Absolutely. Our core Linux business grew 20% quarter-over-quarter. Why? Our strategy is different than Red Hat's. They are approaching this as an edge server play, and it's an enterprise play. [In other words, Novell sells Linux as part of large company-wide deals, not just to run on individual servers.] We are making extra investments in Linux on the desktop and [products for retail] point of sale and banking that we think are going to be very successful. Desktop revenue grew 100% last quarter. Granted it's still a small sub segment. Customers want to buy an enterprise story [that includes] servers, desktops, and all those pieces. We are focusing the company on building that strategy. Target (TGT
) picked us over Red Hat, and they picked us because we had an enterprise story.
What about Red Hat? They had a great run last year, then surprised and delighted analysts again by doing the gutsy acquisition of Jboss (see BW Online, 04/11/06, "Red Hat's Red-Hot Deal"). How does that affect you?
I think it'll have a positive impact on us, but that will be seen over time. We've really focused on what we do well: dealing with mixed environments (where there's Linux and traditional software). What Red Hat did (when it bought Jboss) was poke IBM and Oracle right in the eye and said: "We're going to go after this application server market."
Are more cost cuts coming?
I'll put it this way: I think we can be more productive as an organization. Productivity is the mantra. This lines up with our commitment to have 12%-15% operating margins by the end of 2008. We've made good progress in the second quarter. We went from negative $3.9 million in core operating income in the second quarter of 2005 to positive $1.6 million in core operating income in the second quarter of 2006.
You've got a big release coming up in July: the new version of desktop Linux software. What can you tell us about that market?
There are three key things (when it comes to desktop Linux). It's a great value -- it's one-tenth of the list price of Microsoft (MSFT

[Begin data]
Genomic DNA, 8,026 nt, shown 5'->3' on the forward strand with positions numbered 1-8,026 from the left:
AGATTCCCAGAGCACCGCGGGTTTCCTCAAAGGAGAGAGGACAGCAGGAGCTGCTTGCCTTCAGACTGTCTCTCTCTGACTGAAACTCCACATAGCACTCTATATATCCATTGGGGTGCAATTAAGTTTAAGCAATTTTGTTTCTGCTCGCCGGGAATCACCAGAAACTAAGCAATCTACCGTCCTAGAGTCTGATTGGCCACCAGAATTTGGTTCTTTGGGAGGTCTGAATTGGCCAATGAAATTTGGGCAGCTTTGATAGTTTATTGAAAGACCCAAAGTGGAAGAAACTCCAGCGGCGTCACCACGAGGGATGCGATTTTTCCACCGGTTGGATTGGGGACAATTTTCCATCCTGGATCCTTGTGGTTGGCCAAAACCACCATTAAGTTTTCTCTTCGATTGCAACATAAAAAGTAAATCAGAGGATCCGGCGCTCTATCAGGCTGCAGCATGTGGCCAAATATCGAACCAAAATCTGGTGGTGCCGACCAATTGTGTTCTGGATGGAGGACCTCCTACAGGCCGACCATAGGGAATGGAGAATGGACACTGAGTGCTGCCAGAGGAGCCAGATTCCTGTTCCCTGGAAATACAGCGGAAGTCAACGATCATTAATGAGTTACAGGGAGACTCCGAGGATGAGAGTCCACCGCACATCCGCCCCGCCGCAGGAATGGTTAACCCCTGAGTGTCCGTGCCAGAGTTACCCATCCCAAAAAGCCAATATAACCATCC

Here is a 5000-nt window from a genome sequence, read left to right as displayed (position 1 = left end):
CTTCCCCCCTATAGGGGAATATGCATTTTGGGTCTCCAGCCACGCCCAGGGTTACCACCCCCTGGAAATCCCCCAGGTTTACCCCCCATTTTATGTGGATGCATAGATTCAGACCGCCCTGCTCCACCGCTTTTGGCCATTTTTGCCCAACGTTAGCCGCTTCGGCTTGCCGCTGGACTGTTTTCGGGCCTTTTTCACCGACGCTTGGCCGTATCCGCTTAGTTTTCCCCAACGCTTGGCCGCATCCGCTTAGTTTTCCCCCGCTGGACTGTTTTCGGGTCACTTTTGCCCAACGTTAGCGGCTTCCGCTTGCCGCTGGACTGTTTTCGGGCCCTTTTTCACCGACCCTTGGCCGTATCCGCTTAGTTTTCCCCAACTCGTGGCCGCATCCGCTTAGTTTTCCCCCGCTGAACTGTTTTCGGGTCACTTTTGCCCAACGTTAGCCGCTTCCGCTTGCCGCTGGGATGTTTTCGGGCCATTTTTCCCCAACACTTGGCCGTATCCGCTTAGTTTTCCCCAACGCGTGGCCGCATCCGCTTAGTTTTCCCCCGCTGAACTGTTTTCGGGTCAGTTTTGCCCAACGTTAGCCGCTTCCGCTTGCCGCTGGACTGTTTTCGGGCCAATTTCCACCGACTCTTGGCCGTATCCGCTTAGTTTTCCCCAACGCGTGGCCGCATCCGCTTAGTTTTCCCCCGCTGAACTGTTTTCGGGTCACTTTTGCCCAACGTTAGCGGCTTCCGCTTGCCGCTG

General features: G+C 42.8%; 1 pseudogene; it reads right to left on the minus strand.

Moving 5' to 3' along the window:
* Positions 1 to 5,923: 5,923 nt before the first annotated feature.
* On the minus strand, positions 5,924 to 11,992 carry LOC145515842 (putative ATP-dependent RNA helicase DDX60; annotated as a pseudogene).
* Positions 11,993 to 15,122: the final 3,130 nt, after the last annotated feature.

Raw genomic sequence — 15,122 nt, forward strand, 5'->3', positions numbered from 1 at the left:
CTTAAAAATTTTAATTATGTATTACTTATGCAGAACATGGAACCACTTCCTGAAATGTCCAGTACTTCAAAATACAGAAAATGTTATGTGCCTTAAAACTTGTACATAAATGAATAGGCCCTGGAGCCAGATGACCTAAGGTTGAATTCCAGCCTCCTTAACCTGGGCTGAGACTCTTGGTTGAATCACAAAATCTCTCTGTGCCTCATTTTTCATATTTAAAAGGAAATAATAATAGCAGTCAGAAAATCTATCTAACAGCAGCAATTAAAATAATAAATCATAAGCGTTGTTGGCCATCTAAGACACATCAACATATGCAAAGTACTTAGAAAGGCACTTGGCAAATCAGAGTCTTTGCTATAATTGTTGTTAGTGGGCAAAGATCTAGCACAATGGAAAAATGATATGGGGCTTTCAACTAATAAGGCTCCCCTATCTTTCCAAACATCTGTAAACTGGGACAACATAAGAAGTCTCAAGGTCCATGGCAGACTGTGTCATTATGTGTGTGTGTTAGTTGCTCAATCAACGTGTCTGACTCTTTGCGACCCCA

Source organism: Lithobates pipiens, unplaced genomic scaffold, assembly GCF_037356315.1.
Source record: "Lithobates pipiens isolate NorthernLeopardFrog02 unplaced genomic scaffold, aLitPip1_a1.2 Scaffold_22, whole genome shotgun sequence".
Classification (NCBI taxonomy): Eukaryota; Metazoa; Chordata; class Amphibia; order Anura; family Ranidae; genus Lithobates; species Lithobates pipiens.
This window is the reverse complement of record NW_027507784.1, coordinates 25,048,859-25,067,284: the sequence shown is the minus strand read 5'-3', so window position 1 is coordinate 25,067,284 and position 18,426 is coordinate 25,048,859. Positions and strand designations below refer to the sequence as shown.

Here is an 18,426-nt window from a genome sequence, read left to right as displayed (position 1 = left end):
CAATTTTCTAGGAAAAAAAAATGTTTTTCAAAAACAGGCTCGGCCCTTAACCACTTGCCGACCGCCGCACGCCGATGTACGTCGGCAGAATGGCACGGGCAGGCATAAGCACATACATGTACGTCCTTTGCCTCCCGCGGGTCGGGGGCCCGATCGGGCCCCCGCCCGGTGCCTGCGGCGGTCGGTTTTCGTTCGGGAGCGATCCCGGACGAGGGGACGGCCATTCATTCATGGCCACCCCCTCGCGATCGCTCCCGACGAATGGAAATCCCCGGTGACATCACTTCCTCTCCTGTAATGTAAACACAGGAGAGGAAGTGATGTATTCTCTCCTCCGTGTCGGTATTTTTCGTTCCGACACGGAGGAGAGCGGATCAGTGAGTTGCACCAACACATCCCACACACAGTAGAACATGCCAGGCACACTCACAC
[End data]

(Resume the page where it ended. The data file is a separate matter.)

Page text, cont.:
) desktop. Second, there's great functionality here, in terms of the innovation that has occurred with a very small team and a big open source community. It's a great testament to the open-source movement. Then, [it's] back to the mixed environment. We've got to be realistic. It's going to be a mixed world, and our Linux systems have to connect. We've designed a number of things taking that into consideration.
What about Ellison's comments that Oracle may get into the Linux game? (Shares of Red Hat declined in the wake of his recent comments).
It was fascinating from the point of view of the impact they bring to the marketplace; what he can do with just one comment. On the flip side, there's lot to build when you enter into this marketplace. A lot [to do] around the community.
Just to say you're going to get in the market is one thing; to actually do it takes a period of time. They're very capable of doing it. The question is: What's the value [for customers]? The biggest concern to the market is: Is this Oracle trying to fragment the Linux market? That's the last thing we need. Red Hat and ourselves work closely with Open Source Development Labs [the nonprofit that governs Linux)]to make sure we stay in harmony with what's coming out in the new [versions of Linux]. Unique things from Oracle are not good for the market. That's just handing the operating system market to Microsoft.